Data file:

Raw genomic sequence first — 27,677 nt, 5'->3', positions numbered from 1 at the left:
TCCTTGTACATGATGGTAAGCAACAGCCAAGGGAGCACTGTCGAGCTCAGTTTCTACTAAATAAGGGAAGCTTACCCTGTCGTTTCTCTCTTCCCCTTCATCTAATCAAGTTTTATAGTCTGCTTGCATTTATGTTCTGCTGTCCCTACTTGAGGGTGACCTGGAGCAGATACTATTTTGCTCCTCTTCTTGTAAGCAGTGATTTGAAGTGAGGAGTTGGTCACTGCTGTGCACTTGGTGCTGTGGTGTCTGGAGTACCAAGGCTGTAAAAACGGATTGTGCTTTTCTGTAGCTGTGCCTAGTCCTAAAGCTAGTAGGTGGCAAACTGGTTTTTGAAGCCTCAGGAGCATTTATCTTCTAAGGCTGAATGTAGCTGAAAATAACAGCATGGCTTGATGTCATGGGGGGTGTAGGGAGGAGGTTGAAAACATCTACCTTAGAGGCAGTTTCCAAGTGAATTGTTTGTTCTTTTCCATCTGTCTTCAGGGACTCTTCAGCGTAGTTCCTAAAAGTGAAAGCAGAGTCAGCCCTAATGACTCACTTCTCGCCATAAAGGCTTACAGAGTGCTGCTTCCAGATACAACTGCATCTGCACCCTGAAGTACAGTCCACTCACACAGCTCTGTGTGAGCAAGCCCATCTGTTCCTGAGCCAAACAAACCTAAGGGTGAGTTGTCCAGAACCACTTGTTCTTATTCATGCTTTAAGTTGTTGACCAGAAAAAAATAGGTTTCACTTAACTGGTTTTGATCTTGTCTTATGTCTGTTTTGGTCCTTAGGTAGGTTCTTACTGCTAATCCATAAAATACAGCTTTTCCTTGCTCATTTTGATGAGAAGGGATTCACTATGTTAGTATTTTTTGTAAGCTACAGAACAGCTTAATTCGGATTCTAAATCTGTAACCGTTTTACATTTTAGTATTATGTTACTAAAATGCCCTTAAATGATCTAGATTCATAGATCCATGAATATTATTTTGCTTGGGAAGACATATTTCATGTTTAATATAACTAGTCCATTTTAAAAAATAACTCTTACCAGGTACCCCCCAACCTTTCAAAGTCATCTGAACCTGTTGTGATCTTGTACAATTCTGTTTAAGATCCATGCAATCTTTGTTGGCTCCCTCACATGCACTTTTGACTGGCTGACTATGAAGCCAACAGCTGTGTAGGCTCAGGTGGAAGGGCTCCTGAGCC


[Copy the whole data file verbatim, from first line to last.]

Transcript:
Raw genomic sequence first — 27,677 nt, 5'->3', positions numbered from 1 at the left:
TCCTTGTACATGATGGTAAGCAACAGCCAAGGGAGCACTGTCGAGCTCAGTTTCTACTAAATAAGGGAAGCTTACCCTGTCGTTTCTCTCTTCCCCTTCATCTAATCAAGTTTTATAGTCTGCTTGCATTTATGTTCTGCTGTCCCTACTTGAGGGTGACCTGGAGCAGATACTATTTTGCTCCTCTTCTTGTAAGCAGTGATTTGAAGTGAGGAGTTGGTCACTGCTGTGCACTTGGTGCTGTGGTGTCTGGAGTACCAAGGCTGTAAAAACGGATTGTGCTTTTCTGTAGCTGTGCCTAGTCCTAAAGCTAGTAGGTGGCAAACTGGTTTTTGAAGCCTCAGGAGCATTTATCTTCTAAGGCTGAATGTAGCTGAAAATAACAGCATGGCTTGATGTCATGGGGGGTGTAGGGAGGAGGTTGAAAACATCTACCTTAGAGGCAGTTTCCAAGTGAATTGTTTGTTCTTTTCCATCTGTCTTCAGGGACTCTTCAGCGTAGTTCCTAAAAGTGAAAGCAGAGTCAGCCCTAATGACTCACTTCTCGCCATAAAGGCTTACAGAGTGCTGCTTCCAGATACAACTGCATCTGCACCCTGAAGTACAGTCCACTCACACAGCTCTGTGTGAGCAAGCCCATCTGTTCCTGAGCCAAACAAACCTAAGGGTGAGTTGTCCAGAACCACTTGTTCTTATTCATGCTTTAAGTTGTTGACCAGAAAAAAATAGGTTTCACTTAACTGGTTTTGATCTTGTCTTATGTCTGTTTTGGTCCTTAGGTAGGTTCTTACTGCTAATCCATAAAATACAGCTTTTCCTTGCTCATTTTGATGAGAAGGGATTCACTATGTTAGTATTTTTTGTAAGCTACAGAACAGCTTAATTCGGATTCTAAATCTGTAACCGTTTTACATTTTAGTATTATGTTACTAAAATGCCCTTAAATGATCTAGATTCATAGATCCATGAATATTATTTTGCTTGGGAAGACATATTTCATGTTTAATATAACTAGTCCATTTTAAAAAATAACTCTTACCAGGTACCCCCCAACCTTTCAAAGTCATCTGAACCTGTTGTGATCTTGTACAATTCTGTTTAAGATCCATGCAATCTTTGTTGGCTCCCTCACATGCACTTTTGACTGGCTGACTATGAAGCCAACAGCTGTGTAGGCTCAGGTGGAAGGGCTCCTGAGCC